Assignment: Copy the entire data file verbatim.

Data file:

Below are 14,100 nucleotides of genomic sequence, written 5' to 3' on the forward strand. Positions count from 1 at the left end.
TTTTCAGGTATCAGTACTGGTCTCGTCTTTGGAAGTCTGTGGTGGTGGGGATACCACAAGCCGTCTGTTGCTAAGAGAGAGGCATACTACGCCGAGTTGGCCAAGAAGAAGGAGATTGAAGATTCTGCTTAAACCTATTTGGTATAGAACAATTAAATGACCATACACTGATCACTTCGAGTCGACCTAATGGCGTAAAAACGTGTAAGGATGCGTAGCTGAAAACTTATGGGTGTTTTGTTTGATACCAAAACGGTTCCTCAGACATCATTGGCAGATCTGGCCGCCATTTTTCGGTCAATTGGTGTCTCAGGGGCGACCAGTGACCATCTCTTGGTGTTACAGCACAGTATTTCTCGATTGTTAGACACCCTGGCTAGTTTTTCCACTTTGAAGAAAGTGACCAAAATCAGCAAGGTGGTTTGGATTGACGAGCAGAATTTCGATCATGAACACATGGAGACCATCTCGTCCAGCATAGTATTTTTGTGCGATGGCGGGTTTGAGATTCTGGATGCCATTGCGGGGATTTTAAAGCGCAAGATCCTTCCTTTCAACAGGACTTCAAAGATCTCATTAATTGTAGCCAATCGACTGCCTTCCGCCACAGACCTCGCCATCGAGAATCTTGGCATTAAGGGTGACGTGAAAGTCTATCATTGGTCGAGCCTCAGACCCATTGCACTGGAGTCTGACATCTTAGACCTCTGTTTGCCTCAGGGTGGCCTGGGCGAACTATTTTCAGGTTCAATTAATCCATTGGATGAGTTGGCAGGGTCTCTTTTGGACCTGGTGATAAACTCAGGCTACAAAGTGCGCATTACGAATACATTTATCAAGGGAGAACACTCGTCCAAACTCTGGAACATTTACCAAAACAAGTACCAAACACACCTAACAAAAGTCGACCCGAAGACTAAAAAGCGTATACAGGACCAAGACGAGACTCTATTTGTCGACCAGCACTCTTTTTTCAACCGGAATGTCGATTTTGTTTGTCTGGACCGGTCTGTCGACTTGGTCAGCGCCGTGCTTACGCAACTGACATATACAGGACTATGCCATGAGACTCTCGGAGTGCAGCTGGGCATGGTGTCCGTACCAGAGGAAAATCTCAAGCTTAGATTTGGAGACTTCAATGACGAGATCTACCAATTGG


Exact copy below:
Below are 14,100 nucleotides of genomic sequence, written 5' to 3' on the forward strand. Positions count from 1 at the left end.
TTTTCAGGTATCAGTACTGGTCTCGTCTTTGGAAGTCTGTGGTGGTGGGGATACCACAAGCCGTCTGTTGCTAAGAGAGAGGCATACTACGCCGAGTTGGCCAAGAAGAAGGAGATTGAAGATTCTGCTTAAACCTATTTGGTATAGAACAATTAAATGACCATACACTGATCACTTCGAGTCGACCTAATGGCGTAAAAACGTGTAAGGATGCGTAGCTGAAAACTTATGGGTGTTTTGTTTGATACCAAAACGGTTCCTCAGACATCATTGGCAGATCTGGCCGCCATTTTTCGGTCAATTGGTGTCTCAGGGGCGACCAGTGACCATCTCTTGGTGTTACAGCACAGTATTTCTCGATTGTTAGACACCCTGGCTAGTTTTTCCACTTTGAAGAAAGTGACCAAAATCAGCAAGGTGGTTTGGATTGACGAGCAGAATTTCGATCATGAACACATGGAGACCATCTCGTCCAGCATAGTATTTTTGTGCGATGGCGGGTTTGAGATTCTGGATGCCATTGCGGGGATTTTAAAGCGCAAGATCCTTCCTTTCAACAGGACTTCAAAGATCTCATTAATTGTAGCCAATCGACTGCCTTCCGCCACAGACCTCGCCATCGAGAATCTTGGCATTAAGGGTGACGTGAAAGTCTATCATTGGTCGAGCCTCAGACCCATTGCACTGGAGTCTGACATCTTAGACCTCTGTTTGCCTCAGGGTGGCCTGGGCGAACTATTTTCAGGTTCAATTAATCCATTGGATGAGTTGGCAGGGTCTCTTTTGGACCTGGTGATAAACTCAGGCTACAAAGTGCGCATTACGAATACATTTATCAAGGGAGAACACTCGTCCAAACTCTGGAACATTTACCAAAACAAGTACCAAACACACCTAACAAAAGTCGACCCGAAGACTAAAAAGCGTATACAGGACCAAGACGAGACTCTATTTGTCGACCAGCACTCTTTTTTCAACCGGAATGTCGATTTTGTTTGTCTGGACCGGTCTGTCGACTTGGTCAGCGCCGTGCTTACGCAACTGACATATACAGGACTATGCCATGAGACTCTCGGAGTGCAGCTGGGCATGGTGTCCGTACCAGAGGAAAATCTCAAGCTTAGATTTGGAGACTTCAATGACGAGATCTACCAATTGG